But at the opposite end of the scale, if you’re living in the UK or US with rent, childcare expenses and big bills to pay, and you’re considering freelance writing as an alternative to a corporate job, you clearly need to find a LOT more than $1000!
That’s why it’s never possible for me to provide an easy answer to those who ask me about this – but hopefully I can give you at least a bit of a steer.
The first thing you need to work out is what you actually need, noting that what you want might be different. We’ve all heard of the “struggling writer” cliché, and it’s not something to romanticise if you’re seriously considering taking this path.
Before you walk away from a lucrative career to pursue a writing dream, make sure you accept that getting to the “what you need” financial goal can take time, and getting to the “what you want” one can take even longer.
Once you have an idea of what you do need, you can start to look at some of the writing gigs out there and do some research on what people are being paid.
Writing Income for Beginners: A Quick Example
Let’s run through an example:
For good writers who tick all the boxes we discussed above, there’s really no shortage of writing work out there paying about $50 for a 1000 word article (five Cents per word). I sometimes pay novices that much myself.
Experienced writers will no doubt turn their nose up at such rates, but for beginners they’re not too shabby. If you’re writing about a subject you’re well-versed in, you can usually write a good 1000 words in two hours or less, making this a minimum hourly rate of $25.
The issue is finding enough of the work.
If your income target is only $1000 per month and you can find five such articles per week at those rates, that’s actually all you need – and you could get that work done within one day per week.
But if you need to earn something more like $5000 per month you clearly need to write a lot more or find some much higher rates.
Those higher rates can and do come, so don’t be too disheartened if this all seems insurmountable. In the writing world, writing 20 articles per month rarely means finding (and pitching to) 20 clients! What tends to happen is that a client will hire you for an initial article, and that then evolves into an “x articles per week” relationship if they’re suitably impressed with your work.
IMPORTANT: The above is just an example. It’s by no means pointing to five Cents per word as any kind of industry standard.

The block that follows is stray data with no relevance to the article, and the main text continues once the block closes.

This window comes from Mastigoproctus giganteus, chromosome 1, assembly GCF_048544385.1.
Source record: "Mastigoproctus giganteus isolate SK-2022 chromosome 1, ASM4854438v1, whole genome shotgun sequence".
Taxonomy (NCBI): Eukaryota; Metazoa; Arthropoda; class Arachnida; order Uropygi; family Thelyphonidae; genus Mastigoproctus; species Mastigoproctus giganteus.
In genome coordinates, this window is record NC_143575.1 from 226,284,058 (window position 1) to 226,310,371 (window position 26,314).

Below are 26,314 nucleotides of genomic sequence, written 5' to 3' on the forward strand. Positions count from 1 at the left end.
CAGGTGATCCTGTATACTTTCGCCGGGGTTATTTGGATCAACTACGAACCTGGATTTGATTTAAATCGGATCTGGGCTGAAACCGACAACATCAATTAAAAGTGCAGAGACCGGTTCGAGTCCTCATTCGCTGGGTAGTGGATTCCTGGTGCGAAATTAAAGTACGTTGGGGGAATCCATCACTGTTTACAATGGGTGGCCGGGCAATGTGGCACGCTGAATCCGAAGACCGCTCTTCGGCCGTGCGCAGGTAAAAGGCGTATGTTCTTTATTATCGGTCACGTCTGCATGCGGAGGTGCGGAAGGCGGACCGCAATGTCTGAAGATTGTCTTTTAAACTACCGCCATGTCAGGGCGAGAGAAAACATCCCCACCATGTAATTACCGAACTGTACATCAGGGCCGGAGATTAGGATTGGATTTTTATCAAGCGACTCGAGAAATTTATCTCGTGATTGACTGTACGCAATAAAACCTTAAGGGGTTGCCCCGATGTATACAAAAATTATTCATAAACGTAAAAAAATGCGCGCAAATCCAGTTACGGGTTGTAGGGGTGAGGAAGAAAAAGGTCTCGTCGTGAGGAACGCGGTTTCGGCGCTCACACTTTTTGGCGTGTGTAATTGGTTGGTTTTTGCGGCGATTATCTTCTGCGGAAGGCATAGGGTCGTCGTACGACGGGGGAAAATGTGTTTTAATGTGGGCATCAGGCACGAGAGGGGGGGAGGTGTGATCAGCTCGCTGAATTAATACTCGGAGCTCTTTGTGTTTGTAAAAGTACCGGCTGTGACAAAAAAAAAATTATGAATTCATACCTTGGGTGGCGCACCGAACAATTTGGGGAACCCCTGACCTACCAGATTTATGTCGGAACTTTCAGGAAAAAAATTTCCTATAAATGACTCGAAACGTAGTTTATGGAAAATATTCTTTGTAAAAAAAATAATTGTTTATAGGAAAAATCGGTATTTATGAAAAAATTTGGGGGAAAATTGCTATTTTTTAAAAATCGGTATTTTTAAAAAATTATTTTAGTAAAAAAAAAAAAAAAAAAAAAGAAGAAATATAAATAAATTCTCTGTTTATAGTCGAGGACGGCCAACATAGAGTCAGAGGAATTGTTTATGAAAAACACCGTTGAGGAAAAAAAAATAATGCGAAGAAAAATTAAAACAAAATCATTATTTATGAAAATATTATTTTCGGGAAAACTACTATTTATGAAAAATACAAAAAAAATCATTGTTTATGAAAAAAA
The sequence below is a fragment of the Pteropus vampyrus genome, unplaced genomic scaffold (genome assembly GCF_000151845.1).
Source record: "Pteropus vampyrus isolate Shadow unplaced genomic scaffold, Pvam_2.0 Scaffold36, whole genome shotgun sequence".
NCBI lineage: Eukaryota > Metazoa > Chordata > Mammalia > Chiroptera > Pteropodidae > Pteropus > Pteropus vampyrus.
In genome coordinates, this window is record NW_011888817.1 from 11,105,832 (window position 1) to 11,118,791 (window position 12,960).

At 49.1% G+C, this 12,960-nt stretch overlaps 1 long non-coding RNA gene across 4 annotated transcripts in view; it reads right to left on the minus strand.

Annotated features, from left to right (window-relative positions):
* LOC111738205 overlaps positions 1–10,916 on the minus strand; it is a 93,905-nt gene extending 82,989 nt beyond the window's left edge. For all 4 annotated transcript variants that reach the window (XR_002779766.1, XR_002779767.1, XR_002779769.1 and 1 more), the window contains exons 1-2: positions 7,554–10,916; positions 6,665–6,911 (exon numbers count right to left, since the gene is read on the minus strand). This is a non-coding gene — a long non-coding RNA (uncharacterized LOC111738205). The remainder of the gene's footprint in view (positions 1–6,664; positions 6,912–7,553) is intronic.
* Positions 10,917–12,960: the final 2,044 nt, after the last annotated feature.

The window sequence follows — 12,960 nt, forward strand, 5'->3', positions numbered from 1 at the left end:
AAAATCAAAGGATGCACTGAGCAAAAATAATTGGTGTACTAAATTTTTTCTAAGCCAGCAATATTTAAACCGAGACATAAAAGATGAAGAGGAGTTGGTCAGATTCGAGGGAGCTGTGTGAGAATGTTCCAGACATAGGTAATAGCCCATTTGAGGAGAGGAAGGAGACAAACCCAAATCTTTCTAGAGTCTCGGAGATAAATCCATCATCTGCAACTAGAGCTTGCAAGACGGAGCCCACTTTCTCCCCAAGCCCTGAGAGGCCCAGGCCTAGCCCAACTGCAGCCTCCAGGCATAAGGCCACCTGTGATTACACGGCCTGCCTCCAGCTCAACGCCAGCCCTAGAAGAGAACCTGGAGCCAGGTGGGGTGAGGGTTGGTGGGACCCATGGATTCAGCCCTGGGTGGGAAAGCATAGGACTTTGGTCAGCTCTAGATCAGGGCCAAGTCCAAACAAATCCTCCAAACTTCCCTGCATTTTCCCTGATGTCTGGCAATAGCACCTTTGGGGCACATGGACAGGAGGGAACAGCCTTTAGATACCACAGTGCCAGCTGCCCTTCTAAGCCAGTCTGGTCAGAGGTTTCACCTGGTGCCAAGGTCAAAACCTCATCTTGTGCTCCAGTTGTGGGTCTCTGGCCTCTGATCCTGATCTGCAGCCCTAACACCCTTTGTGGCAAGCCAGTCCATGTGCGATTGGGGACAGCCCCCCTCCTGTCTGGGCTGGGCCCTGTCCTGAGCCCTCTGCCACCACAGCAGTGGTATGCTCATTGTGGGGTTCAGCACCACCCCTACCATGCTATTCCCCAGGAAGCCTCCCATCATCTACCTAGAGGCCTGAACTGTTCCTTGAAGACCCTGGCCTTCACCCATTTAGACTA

How Freelance Writing Careers Evolve
With the above in mind, this is how a successful writing career evolves for many writers:
It looks simple, and it is. There’s no secret sauce and no mystery, much as many online marketers would like you to believe there was!
The Importance of Diversification
One very important thing to avoid is the following type of thinking:
“Right, I need $2000 per month; I’ve got a client paying me $200 per article and committing to ten per month. I’m there. I’m done!”
Clients come and go, and they don’t only go when you do something wrong. Anything from a change in strategy to a merger or a buy-out can turn a friendly cash-cow to dust.
If you only have one client when that happens, you have a major problem. You can literally go from several thousand “certain” Dollars per month to being back on the job boards hustling for single articles (and fending off the bottom-feeders who only want to pay five bucks for them!)
Only having a single client also does almost nothing for your personal portfolio.
I don’t think I need to say much more on this particular tip. Suffice to say I’ve ignored it myself in the past and come to regret it.
There’s More to Writing than Articles
You’ve probably noticed that this guide has concentrated on working for clients on a “per article” basis. That’s because that’s how the majority of people kick off their freelance writing careers. However, there’s far more on offer in the freelance writing world.
Here are some examples of the many other ways people make a living writing – and it’s far from an exhaustive list:
- Writing books – fiction or non-fiction – and selling them on Amazon via Kindle Direct Publishing and CreateSpace.
- Writing press releases for agencies.
- Producing technical documentation.
- Setting up authority blogs and earning money from advertising and affiliate deals.
- Doing some “local” writing for printed publications.
- Writing product descriptions or other bulk content via content mills and other online platforms.
- Writing advertising copy or sales letters.
The best strategy here is to try to do more than one of these things. Remember we spoke about diversification? Well that’s how you do it right there.
I personally have regular article writing jobs, blogs of my own, and a book out on Amazon that yields monthly royalties. And even after many years of (relative) confidence about my earning ability, I wouldn’t want to be without logons for a couple of content mills – just in case!
I can’t answer the question of whether someone can make a living writing with a simply “yes” or “no.” As you can see, there are myriad factors in play.
What I hope this article has done is help you to understand what those factors are, and made it easier for you to see how feasible making a living writing is for YOU.
If you’d like some personal help getting off the starting blocks, I offer a very limited number of personal coaching slots each month. You’ll find details here.